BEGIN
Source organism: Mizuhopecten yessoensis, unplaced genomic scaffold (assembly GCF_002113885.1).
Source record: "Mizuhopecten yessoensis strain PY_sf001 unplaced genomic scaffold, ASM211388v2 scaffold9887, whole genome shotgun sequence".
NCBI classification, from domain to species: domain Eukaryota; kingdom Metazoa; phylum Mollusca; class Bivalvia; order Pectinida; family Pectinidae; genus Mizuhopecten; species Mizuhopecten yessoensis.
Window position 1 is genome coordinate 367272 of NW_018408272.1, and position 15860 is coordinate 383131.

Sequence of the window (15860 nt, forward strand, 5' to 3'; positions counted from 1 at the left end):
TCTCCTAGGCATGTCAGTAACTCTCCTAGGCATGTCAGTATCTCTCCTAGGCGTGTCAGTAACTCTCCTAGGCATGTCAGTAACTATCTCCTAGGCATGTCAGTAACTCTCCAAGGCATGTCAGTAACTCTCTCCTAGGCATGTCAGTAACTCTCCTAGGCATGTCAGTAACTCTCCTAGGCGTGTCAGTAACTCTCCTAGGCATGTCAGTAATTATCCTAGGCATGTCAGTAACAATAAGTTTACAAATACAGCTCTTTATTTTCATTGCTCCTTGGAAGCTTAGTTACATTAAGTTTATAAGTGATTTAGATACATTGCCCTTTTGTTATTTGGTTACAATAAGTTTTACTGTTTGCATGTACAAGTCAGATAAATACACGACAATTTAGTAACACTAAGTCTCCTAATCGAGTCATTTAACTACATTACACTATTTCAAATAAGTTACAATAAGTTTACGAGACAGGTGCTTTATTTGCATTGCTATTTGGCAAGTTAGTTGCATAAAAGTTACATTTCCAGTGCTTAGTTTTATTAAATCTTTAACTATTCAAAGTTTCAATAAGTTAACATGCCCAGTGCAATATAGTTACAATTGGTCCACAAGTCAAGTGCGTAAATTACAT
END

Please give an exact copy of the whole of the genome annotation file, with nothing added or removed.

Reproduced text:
Source organism: Mizuhopecten yessoensis, unplaced genomic scaffold (assembly GCF_002113885.1).
Source record: "Mizuhopecten yessoensis strain PY_sf001 unplaced genomic scaffold, ASM211388v2 scaffold9887, whole genome shotgun sequence".
NCBI classification, from domain to species: domain Eukaryota; kingdom Metazoa; phylum Mollusca; class Bivalvia; order Pectinida; family Pectinidae; genus Mizuhopecten; species Mizuhopecten yessoensis.
Window position 1 is genome coordinate 367272 of NW_018408272.1, and position 15860 is coordinate 383131.

Sequence of the window (15860 nt, forward strand, 5' to 3'; positions counted from 1 at the left end):
TCTCCTAGGCATGTCAGTAACTCTCCTAGGCATGTCAGTATCTCTCCTAGGCGTGTCAGTAACTCTCCTAGGCATGTCAGTAACTATCTCCTAGGCATGTCAGTAACTCTCCAAGGCATGTCAGTAACTCTCTCCTAGGCATGTCAGTAACTCTCCTAGGCATGTCAGTAACTCTCCTAGGCGTGTCAGTAACTCTCCTAGGCATGTCAGTAATTATCCTAGGCATGTCAGTAACAATAAGTTTACAAATACAGCTCTTTATTTTCATTGCTCCTTGGAAGCTTAGTTACATTAAGTTTATAAGTGATTTAGATACATTGCCCTTTTGTTATTTGGTTACAATAAGTTTTACTGTTTGCATGTACAAGTCAGATAAATACACGACAATTTAGTAACACTAAGTCTCCTAATCGAGTCATTTAACTACATTACACTATTTCAAATAAGTTACAATAAGTTTACGAGACAGGTGCTTTATTTGCATTGCTATTTGGCAAGTTAGTTGCATAAAAGTTACATTTCCAGTGCTTAGTTTTATTAAATCTTTAACTATTCAAAGTTTCAATAAGTTAACATGCCCAGTGCAATATAGTTACAATTGGTCCACAAGTCAAGTGCGTAAATTACAT